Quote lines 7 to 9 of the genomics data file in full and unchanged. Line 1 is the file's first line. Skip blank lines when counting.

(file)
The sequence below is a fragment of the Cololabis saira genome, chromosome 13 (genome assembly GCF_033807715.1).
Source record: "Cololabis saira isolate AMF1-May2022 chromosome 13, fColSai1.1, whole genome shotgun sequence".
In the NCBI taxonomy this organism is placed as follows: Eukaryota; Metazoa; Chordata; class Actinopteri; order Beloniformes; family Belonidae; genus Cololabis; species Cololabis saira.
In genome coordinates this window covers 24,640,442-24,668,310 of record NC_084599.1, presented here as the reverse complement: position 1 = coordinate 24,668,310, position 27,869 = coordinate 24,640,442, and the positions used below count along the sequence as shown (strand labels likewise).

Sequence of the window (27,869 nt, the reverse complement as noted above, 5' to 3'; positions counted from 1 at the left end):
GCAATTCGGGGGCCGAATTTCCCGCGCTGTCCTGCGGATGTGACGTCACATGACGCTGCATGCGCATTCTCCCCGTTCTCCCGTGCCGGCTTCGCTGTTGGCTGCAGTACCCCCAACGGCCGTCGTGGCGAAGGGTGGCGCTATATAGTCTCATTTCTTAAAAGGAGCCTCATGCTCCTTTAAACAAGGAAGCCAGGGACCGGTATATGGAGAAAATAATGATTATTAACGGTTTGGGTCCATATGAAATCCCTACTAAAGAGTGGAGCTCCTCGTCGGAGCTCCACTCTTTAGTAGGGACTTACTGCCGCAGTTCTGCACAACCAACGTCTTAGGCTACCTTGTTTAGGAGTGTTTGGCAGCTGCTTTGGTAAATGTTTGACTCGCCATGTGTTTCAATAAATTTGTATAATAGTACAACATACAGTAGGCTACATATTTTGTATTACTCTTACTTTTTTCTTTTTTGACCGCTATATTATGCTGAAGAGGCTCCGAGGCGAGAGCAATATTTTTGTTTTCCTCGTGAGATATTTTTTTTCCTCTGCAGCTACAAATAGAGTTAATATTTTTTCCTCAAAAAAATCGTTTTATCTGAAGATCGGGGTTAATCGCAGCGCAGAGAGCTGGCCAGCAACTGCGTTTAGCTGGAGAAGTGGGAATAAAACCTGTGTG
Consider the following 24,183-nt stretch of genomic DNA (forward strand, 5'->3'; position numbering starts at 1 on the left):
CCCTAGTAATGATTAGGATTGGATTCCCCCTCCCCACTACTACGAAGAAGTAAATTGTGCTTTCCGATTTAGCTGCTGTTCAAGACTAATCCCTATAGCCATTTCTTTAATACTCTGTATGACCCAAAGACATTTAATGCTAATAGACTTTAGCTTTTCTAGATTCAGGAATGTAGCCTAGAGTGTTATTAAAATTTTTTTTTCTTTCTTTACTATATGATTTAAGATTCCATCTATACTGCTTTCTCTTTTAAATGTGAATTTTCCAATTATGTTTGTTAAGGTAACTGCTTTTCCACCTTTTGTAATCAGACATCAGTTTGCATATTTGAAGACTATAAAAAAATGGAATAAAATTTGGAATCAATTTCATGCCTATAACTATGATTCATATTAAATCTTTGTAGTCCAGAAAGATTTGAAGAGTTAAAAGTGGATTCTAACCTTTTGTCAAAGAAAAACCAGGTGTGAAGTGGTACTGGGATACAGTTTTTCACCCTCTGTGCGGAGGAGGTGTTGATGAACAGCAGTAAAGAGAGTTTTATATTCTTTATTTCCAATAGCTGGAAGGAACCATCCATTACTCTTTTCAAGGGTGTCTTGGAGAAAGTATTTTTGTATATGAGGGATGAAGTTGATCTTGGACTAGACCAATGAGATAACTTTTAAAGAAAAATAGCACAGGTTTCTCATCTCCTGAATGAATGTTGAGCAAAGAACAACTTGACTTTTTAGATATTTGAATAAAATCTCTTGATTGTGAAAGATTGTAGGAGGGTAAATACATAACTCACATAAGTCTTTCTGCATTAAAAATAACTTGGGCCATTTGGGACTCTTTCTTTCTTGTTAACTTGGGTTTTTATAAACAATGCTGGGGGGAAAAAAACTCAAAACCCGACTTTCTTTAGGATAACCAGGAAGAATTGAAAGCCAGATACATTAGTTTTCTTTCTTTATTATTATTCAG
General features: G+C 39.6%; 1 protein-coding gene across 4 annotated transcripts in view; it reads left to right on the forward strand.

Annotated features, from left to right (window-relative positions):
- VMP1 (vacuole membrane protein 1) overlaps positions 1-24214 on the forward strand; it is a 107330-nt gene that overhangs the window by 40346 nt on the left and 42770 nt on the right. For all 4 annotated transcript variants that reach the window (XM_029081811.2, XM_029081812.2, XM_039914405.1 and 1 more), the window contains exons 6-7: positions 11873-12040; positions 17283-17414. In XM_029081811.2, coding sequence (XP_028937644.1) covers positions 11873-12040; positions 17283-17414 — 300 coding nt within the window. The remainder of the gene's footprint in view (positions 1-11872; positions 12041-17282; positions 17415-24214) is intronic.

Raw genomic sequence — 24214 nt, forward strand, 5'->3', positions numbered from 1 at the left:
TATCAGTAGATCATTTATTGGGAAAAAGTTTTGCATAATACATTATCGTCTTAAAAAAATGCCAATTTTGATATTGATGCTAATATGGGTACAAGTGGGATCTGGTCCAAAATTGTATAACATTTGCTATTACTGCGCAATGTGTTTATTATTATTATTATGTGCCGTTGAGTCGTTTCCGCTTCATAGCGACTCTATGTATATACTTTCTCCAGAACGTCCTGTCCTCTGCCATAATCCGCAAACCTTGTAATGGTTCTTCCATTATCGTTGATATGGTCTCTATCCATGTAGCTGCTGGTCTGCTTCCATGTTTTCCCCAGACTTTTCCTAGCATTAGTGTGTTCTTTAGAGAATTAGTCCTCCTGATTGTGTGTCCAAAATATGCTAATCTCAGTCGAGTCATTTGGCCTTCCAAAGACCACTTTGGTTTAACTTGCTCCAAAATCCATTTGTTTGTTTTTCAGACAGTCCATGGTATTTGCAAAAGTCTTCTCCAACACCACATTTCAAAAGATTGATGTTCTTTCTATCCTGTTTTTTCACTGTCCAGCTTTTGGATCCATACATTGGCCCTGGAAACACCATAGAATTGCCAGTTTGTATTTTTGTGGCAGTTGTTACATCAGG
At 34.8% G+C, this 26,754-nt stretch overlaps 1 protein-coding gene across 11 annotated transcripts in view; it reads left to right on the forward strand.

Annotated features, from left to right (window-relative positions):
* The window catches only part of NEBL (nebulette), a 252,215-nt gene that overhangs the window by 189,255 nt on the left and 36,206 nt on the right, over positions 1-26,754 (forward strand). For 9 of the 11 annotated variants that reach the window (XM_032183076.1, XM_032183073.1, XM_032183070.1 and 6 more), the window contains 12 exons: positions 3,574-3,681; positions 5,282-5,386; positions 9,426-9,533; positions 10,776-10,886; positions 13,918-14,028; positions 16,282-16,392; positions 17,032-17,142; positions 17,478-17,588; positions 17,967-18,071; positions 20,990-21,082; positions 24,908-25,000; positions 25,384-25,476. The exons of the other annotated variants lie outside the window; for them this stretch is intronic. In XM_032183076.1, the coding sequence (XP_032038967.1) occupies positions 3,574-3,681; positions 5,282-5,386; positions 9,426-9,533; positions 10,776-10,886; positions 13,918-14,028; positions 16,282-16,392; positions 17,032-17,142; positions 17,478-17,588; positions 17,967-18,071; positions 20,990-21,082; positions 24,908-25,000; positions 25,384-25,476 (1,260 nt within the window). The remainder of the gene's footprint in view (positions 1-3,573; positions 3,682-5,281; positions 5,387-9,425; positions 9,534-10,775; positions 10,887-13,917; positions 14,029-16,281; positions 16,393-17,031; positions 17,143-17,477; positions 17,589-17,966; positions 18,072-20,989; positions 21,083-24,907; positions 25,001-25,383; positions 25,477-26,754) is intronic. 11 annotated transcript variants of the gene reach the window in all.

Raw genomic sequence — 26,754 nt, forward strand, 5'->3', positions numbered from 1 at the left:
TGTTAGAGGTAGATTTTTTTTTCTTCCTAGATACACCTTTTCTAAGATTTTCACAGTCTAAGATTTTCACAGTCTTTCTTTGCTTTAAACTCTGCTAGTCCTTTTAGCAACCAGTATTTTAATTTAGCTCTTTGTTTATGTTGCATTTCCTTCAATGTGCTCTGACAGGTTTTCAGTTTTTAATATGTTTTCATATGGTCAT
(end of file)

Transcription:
Consider the following 24,183-nt stretch of genomic DNA (forward strand, 5'->3'; position numbering starts at 1 on the left):
CCCTAGTAATGATTAGGATTGGATTCCCCCTCCCCACTACTACGAAGAAGTAAATTGTGCTTTCCGATTTAGCTGCTGTTCAAGACTAATCCCTATAGCCATTTCTTTAATACTCTGTATGACCCAAAGACATTTAATGCTAATAGACTTTAGCTTTTCTAGATTCAGGAATGTAGCCTAGAGTGTTATTAAAATTTTTTTTTCTTTCTTTACTATATGATTTAAGATTCCATCTATACTGCTTTCTCTTTTAAATGTGAATTTTCCAATTATGTTTGTTAAGGTAACTGCTTTTCCACCTTTTGTAATCAGACATCAGTTTGCATATTTGAAGACTATAAAAAAATGGAATAAAATTTGGAATCAATTTCATGCCTATAACTATGATTCATATTAAATCTTTGTAGTCCAGAAAGATTTGAAGAGTTAAAAGTGGATTCTAACCTTTTGTCAAAGAAAAACCAGGTGTGAAGTGGTACTGGGATACAGTTTTTCACCCTCTGTGCGGAGGAGGTGTTGATGAACAGCAGTAAAGAGAGTTTTATATTCTTTATTTCCAATAGCTGGAAGGAACCATCCATTACTCTTTTCAAGGGTGTCTTGGAGAAAGTATTTTTGTATATGAGGGATGAAGTTGATCTTGGACTAGACCAATGAGATAACTTTTAAAGAAAAATAGCACAGGTTTCTCATCTCCTGAATGAATGTTGAGCAAAGAACAACTTGACTTTTTAGATATTTGAATAAAATCTCTTGATTGTGAAAGATTGTAGGAGGGTAAATACATAACTCACATAAGTCTTTCTGCATTAAAAATAACTTGGGCCATTTGGGACTCTTTCTTTCTTGTTAACTTGGGTTTTTATAAACAATGCTGGGGGGAAAAAAACTCAAAACCCGACTTTCTTTAGGATAACCAGGAAGAATTGAAAGCCAGATACATTAGTTTTCTTTCTTTATTATTATTCAG
General features: G+C 39.6%; 1 protein-coding gene across 4 annotated transcripts in view; it reads left to right on the forward strand.